While studying and practicing in the mental health profession, I’ve heard many people say that those who enter the profession often have a particular reason: their own problems. If it’s not their own problems, they want to figure out why other people in their lives have acted the ways they do. Well, for goodness sake, don’t we all!?
While I do think exposure to people with mental health issues and exposure to events that could provoke an episode of instability may create a sensitivity in people to those who suffer from such conditions and such circumstances, I have a great deal of trepidation making any kind of statement about the experiences of those who enter the helping profession. That reason is because we all, as human beings, suffer.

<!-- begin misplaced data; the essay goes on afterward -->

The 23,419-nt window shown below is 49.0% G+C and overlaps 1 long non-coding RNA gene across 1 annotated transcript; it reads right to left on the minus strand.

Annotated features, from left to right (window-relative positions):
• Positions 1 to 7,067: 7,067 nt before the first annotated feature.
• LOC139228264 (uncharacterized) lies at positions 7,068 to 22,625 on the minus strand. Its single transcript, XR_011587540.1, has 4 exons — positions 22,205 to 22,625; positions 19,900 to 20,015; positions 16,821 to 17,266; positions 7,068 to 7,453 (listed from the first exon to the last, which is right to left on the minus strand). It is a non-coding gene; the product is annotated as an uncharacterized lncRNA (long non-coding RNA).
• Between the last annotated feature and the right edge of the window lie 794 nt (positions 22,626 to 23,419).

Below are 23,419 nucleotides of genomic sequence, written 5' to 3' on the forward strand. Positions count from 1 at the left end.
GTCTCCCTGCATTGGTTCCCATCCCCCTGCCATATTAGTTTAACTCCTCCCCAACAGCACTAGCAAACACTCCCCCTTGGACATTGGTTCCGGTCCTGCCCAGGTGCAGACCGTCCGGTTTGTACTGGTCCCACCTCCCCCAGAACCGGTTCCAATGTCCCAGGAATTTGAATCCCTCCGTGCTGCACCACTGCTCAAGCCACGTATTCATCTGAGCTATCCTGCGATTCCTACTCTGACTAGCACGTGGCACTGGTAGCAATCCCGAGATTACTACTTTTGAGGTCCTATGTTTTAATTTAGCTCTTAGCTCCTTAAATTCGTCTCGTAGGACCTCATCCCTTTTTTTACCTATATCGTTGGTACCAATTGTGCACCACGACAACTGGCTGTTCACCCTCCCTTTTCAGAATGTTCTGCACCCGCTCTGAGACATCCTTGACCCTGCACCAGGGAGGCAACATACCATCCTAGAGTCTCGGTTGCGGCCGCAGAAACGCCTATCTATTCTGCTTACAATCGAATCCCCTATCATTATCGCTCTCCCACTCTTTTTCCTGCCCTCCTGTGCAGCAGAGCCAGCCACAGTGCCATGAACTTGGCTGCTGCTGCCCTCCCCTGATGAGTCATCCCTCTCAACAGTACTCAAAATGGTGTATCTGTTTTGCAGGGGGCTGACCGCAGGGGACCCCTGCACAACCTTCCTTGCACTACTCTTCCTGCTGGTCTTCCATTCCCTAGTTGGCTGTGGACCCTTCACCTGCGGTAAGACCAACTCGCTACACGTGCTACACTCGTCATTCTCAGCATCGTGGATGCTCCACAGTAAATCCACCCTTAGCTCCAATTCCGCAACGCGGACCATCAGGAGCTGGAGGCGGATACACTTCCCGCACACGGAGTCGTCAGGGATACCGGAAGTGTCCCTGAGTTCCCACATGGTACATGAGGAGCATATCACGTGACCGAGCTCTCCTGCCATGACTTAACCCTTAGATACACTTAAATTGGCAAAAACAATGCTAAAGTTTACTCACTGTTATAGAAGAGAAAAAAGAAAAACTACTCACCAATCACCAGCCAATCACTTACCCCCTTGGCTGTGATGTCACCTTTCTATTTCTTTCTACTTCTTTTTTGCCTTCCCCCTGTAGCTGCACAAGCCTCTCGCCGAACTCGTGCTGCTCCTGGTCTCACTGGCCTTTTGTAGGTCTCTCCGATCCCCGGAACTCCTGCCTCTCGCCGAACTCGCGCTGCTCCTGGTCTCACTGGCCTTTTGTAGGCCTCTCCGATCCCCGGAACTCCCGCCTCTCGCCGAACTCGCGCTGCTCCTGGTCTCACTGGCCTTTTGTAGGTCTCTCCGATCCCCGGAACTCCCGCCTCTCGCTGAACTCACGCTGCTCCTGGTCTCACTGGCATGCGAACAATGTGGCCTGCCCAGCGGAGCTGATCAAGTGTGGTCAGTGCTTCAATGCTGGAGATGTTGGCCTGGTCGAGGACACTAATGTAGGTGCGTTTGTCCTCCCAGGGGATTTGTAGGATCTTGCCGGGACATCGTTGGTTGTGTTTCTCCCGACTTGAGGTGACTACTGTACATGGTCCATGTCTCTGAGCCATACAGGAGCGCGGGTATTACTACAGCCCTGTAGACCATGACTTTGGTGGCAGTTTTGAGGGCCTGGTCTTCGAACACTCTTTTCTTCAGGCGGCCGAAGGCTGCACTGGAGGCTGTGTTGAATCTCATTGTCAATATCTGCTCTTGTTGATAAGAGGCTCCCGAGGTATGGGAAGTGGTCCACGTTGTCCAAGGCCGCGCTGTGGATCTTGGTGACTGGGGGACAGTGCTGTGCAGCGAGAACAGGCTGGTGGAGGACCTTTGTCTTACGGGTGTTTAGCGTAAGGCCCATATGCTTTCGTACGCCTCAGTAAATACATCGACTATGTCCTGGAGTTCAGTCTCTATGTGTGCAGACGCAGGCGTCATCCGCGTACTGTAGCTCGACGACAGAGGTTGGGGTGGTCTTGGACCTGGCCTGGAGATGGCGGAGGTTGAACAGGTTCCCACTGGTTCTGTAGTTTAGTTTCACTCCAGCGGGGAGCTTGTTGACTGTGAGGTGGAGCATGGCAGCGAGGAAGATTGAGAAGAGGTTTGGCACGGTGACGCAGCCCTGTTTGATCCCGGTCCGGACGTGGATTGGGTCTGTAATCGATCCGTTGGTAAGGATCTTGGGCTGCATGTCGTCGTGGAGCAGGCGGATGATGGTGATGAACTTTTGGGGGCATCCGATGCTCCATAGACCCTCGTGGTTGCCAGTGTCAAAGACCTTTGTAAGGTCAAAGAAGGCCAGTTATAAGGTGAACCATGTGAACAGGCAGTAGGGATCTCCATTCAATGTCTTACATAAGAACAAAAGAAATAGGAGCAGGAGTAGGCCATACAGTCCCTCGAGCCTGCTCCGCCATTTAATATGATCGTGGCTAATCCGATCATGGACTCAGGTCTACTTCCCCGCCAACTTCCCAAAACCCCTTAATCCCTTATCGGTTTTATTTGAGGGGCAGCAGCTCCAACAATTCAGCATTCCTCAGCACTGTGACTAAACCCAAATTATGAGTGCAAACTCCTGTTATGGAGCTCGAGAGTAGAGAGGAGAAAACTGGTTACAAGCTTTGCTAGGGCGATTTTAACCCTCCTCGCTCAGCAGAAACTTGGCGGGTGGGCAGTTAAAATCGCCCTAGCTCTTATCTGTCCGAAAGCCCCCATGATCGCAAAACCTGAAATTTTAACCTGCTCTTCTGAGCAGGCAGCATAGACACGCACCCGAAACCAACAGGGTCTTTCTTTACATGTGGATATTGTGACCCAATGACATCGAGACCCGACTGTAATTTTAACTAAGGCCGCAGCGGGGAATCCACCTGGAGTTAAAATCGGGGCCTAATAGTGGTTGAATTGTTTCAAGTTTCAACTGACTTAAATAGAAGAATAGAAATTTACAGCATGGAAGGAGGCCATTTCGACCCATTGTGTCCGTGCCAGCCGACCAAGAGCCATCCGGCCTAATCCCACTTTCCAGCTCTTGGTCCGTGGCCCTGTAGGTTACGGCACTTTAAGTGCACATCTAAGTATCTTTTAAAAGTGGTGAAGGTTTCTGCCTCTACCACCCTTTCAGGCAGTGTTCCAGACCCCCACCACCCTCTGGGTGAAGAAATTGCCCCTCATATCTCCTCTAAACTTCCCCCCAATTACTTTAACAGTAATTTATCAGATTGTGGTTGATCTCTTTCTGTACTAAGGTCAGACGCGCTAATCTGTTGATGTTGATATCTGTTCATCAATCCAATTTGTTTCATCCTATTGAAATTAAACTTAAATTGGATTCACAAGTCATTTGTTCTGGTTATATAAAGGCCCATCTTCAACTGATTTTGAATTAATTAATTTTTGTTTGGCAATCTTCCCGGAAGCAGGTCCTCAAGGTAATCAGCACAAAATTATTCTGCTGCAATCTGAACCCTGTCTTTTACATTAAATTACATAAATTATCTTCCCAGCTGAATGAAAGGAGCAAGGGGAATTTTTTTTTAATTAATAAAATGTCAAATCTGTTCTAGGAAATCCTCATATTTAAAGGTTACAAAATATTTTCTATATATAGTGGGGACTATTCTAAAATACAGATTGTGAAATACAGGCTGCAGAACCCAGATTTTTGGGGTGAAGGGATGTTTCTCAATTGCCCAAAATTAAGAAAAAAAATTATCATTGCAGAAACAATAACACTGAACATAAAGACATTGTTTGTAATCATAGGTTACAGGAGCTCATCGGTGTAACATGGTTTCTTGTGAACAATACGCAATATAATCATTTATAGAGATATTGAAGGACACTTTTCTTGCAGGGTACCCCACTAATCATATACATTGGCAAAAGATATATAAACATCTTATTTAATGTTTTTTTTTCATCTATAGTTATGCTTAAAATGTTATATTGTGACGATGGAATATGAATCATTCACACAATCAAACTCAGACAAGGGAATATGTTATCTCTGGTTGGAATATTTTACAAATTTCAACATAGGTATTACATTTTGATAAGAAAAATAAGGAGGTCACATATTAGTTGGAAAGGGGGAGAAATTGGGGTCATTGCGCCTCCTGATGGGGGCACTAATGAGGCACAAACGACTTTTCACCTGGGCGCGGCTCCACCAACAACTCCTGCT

People who enter the mental health profession are usually quite aware of their own wounds. They understand their own suffering as human beings well enough in order to take on the training to work through it so that they may help others with theirs. There is a big difference between licking one’s own wounds and learning from one’s own wounds so that one may grow and help others.
Counselors need counseling just as much as anyone else, if not more. We must take responsibility for our wounds, their effects, and our past, so that we can work with our clients without harmful transference. We are human too. We need help. And, thank goodness, we can also provide it.
Kristy L. Carlisle is a school counselor and a mental health counselor in training at Rider University. Her interests include protecting children from cyber-bullying and from food addiction.